The infamous “anti-sex” cardboard beds Olympians slept on at the athletes village during the Tokyo Games will be reused as beds for COVID-19 patients.
The governor of Osaka, a southern prefecture of Japan, announced Saturday that the beds would be installed at a temporary facility to treat COVID-19 patients by the end of this month. About 800 beds, which governor Hirofumi Yoshimura said were “high quality,” will be transferred.
Made by the Japanese company Airweave, the beds went viral on social media during the recent Olympics for their ostensible “anti-sex” property. Athletes speculated the frames were deliberately designed to keep Olympians from getting intimate amid COVID-19 restrictions, especially as the games are known for hookups aplenty.
But the rumor has since been debunked, including by athletes who tested the beds’ durability themselves. Airweave’s CEO, Motokuni Takaoka, even jumped on the bed himself and said the beds were “okay.” According to Airweave, a single frame is capable of supporting up to 200 kilograms (441 pounds).
Its cardboard material was chosen with recyclability in mind. Designers found cardboard to be more renewable than other bed frame materials, such as plastic and wood, and yet was highly durable.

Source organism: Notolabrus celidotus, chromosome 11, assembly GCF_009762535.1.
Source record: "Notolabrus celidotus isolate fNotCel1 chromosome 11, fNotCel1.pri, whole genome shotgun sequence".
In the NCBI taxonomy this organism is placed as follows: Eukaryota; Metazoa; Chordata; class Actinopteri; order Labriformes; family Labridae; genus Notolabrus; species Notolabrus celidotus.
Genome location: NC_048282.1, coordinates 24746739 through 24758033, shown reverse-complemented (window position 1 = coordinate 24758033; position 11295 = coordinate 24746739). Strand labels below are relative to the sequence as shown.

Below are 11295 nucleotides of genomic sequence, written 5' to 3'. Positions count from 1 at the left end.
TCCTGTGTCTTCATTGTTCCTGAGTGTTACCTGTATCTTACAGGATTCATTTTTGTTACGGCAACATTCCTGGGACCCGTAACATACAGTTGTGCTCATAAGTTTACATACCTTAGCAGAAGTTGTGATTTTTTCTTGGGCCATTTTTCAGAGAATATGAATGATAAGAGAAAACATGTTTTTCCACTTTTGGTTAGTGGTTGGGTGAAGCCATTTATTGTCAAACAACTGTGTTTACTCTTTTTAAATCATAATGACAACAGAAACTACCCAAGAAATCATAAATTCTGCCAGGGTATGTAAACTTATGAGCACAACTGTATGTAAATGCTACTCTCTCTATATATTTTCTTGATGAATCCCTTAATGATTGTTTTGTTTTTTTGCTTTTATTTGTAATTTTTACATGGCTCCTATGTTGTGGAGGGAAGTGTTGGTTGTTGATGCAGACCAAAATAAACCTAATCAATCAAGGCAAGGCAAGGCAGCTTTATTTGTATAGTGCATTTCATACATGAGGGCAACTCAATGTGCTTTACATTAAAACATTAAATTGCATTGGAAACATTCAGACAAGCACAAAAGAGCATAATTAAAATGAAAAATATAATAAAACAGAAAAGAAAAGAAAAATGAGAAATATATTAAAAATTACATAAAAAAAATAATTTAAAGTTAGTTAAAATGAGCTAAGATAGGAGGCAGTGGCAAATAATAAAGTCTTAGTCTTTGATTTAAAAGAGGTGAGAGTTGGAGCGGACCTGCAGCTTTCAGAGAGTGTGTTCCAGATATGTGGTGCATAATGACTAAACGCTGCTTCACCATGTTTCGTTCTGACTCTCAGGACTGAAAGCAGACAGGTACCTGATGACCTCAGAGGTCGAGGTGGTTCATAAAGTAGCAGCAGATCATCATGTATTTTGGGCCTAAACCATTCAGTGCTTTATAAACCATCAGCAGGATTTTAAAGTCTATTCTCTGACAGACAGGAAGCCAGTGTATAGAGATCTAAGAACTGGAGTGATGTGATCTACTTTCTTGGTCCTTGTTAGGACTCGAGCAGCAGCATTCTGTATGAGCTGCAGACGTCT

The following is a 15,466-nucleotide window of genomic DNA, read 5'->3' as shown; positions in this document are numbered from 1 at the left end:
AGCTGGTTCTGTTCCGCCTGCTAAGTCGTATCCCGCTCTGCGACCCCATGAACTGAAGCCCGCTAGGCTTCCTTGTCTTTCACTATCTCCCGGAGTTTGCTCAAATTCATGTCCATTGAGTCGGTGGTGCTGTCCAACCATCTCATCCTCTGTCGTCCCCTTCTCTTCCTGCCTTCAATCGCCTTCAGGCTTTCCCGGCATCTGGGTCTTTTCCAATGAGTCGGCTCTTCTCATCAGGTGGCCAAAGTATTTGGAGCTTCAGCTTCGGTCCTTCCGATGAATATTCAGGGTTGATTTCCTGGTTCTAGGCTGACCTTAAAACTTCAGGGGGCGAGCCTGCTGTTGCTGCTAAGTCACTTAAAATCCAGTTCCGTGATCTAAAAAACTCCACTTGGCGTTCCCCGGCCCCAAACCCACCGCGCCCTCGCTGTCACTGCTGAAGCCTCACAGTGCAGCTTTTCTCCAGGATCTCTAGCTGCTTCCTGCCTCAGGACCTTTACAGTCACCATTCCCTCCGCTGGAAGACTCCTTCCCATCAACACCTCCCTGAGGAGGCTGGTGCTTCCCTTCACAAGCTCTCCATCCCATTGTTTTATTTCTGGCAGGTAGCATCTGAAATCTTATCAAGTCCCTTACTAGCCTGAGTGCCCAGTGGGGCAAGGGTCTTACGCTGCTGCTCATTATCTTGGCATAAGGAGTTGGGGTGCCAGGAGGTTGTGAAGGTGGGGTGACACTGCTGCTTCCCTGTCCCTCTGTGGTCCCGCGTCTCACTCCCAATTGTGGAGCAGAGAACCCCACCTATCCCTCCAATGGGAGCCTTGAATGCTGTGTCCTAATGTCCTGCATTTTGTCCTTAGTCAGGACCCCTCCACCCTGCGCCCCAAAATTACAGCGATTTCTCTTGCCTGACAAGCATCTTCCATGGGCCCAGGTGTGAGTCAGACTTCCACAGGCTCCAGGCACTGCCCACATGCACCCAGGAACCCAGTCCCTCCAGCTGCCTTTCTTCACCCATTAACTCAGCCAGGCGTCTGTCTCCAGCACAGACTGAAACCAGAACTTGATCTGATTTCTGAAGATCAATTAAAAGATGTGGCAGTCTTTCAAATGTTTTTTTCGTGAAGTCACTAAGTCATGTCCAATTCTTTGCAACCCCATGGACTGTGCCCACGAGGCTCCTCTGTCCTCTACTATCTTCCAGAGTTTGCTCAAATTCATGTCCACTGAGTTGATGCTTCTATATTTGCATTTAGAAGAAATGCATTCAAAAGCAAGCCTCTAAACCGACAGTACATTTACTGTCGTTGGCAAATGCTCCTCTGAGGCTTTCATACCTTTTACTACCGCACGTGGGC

According to Airweave’s Takaoka, the company first considered donating the beds to hospitals when the pandemic began. “Once we knew the Olympics would be postponed by a year, we reckoned we could put the beds to use for more pressing purposes,” he told VICE World News.
“But the pandemic never got bad enough where prefectures were scrambling for beds. So we’re happy to put them to good use now,” he said.
Airweave provided 18,000 beds to the Summer Olympics that concluded in August, and 8,000 beds to the Paralympic Games that ended last week, both held in Tokyo. The company said it would donate the frames with the goal of creating a more “sustainable society.”
Ten thousand sets of mattresses and pillows used in the summer games will go to Japan’s National Institution for Youth Education, which runs youth education facilities nationwide.
The remaining beddings and bed frames will be donated to local governments and railway companies for use in their crews’ nap rooms and child group homes. The linens—sheets and pillowcases—will be donated to a Tokyo rehabilitation corporation that will recycle them into work clothes for people with disabilities.
On Sept. 1, the prefecture reported the highest number of daily caseloads since the beginning of the pandemic. The number has since fallen, but over 65 percent of its hospital beds, both for serious and non-life threatening cases of COVID-19, are occupied.